Worse for Lamont, he can't even trust certain elected Democrats who say they're supporting him. "There are some [mayors] that . . . may show up and do a few things [for Lamont] but their heart may not be in it," Jarjura said. "But I'm not going to disclose their names." Surely not.
My quick trip around town found nothing to suggest much hope for Lamont. In the heavily Italian Town Plot neigborhood, the residents seemed less pro-Joe than pro mind your own business. At Aventura, a deli on America Street, I extracted only one survey answer. Joe Heneghan, a 53-year-old mechanic and two-time Bush voter, said he supported Lieberman for his "consistency."
"I don't know what Lamont brings to the table," he said. "He hasn't come up with a good plan to get out of Iraq."
But Heneghan, as his Irish name suggested, was new to Town Plot. The counter clerk, a true local, said she wasn't voting at all. "I'm just trying to survive in this country," she told me, before her very annoyed boss interrupted to tell me how busy she was.
Over in the black section of the North End, closer to downtown, the residents were much more talkative -- partly due to the festive, alcohol-fueled ambiance. Near a game of horseshoes in a grimy, beat-up park named for Martin Luther King Jr., Howard Roscoe III had no difficulty stating his intention to vote Lamont. For Roscoe, 50, the issue was clear: "My brothers and sisters are getting killed in Iraq; what does Bush think he's doing?"
However, my most telling encounters took place later that evening, uphill in the countrified reaches of the far North End. Mayor Jarjura had praised his constituents as "independent thinkers and independent doers" but that's not quite how I would describe the people who attended the Waterbury Democrat Town Committee dinner. The setting at the Villa Rosa Pontelandolfo Community Club was the party's $50-a-plate Annual Recognition Dinner. Except for Jarjura's Lebanese name, this was pure Italian-Democratic clubhouse politics, with some Irish thrown in for balance. Waterbury's shame is its recent string of corrupt politicians, from Mayor Joseph Santopietro in 1991 to another native son, former Gov. John Rowland, so an event to honor five unconvicted former office holders was, in its way, remarkable.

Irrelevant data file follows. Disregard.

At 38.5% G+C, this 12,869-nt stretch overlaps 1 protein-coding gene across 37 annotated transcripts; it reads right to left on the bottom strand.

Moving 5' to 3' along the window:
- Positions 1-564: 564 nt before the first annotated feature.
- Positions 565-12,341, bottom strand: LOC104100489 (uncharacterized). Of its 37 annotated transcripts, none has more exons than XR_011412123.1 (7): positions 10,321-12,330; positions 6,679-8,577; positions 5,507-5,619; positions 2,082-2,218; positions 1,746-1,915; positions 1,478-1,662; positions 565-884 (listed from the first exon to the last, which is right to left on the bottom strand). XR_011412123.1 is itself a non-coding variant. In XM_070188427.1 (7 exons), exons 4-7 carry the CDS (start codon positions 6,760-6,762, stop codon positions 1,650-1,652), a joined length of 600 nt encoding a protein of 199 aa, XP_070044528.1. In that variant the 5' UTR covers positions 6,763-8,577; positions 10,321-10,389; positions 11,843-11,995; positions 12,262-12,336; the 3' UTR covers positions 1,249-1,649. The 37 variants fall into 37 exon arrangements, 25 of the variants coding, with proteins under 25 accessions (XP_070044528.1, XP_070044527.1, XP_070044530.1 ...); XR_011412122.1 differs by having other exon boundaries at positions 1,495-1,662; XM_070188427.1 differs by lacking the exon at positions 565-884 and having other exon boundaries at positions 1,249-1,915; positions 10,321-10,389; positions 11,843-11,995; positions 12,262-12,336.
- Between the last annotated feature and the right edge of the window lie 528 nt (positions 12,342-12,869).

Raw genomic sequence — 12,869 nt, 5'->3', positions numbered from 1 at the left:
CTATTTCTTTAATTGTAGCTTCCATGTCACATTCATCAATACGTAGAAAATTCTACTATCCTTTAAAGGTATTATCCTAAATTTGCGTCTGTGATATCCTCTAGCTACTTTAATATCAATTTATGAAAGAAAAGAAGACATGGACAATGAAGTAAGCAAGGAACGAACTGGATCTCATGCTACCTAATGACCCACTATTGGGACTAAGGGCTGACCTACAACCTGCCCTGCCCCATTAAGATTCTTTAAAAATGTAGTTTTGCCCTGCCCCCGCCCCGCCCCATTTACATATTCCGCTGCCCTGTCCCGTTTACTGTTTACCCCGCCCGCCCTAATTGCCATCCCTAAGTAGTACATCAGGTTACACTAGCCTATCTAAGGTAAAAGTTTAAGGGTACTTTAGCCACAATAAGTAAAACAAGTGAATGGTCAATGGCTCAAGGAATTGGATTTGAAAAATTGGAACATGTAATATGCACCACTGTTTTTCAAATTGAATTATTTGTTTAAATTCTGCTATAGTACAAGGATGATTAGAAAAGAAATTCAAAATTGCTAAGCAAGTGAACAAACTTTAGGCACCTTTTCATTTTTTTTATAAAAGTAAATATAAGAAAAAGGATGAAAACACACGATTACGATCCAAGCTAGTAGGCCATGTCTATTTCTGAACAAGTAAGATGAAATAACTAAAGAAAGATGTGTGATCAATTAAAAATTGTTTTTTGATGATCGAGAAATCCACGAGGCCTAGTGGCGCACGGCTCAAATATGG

The 180 guests at the Ponte Club were mostly pro-Lieberman -- these were organization Democrats who had spent their lives paying political dues and playing ball with City Hall. One of my table-mates, a lawyer named Antony Casagrande, explained to me why he was backing Lieberman: "Seniority," he said with a big smile.
And the order of speakers told you everything you needed to know about party politics and the status of newcomers and anti-war reformers. On the program, 11th in line, at the very bottom of the list after 75th District State Rep. David Aldorando, came "Ned Lamont, Candidate for U.S. Senate." Not even "Democratic Party Nominee" Ned Lamont.
Lamont deserved credit just for showing up. There was no press but me (the Cold War-frozen Waterbury Republican-American refers to Lamont as "Red Ned" and ignored his presence), and the amateur politician from Greenwich gave a mercifully short and polite speech after the powers-that-be moved him up to sixth in the line-up. In spite of his patrician background and wealth, Lamont recalls a bit of Jimmy Stewart in Mr. Smith Goes to Washington, especially in his voice, and I don't think the tepid applause was entirely cold.
Later, Lamont dutifully made the rounds of the pasta-laden tables, which wasn't so easy given the overt hostility of some in attendance. This anti-Lamont sentiment was neatly summed up by another of my table-mates, who said he objected to Lamont's "cut and run, left-wing (expletive)."
But not everyone was so tough in this very tough crowd. I had noticed a sympathetic-looking woman, Patti Delage, snapping pictures of Lamont with her father, the former tax collector and state Sen. Donald M. Rinaldi, who was one of the honorees. We started chatting and I asked an awkward question: Whom was Delage voting for in the Senate race?
She looked genuinely taken aback. "I don't know," was her reply. Well, how did Delage feel about Iraq? Would it influence her vote?
"I hate the war," she said, suddenly passionate. "Does that mean I should vote for Lamont?"
John R. MacArthur, a monthly contributor, is publisher of Harper's Magazine. This is an extra, pre-election column.
© 2006, Published by The Providence Journal Co.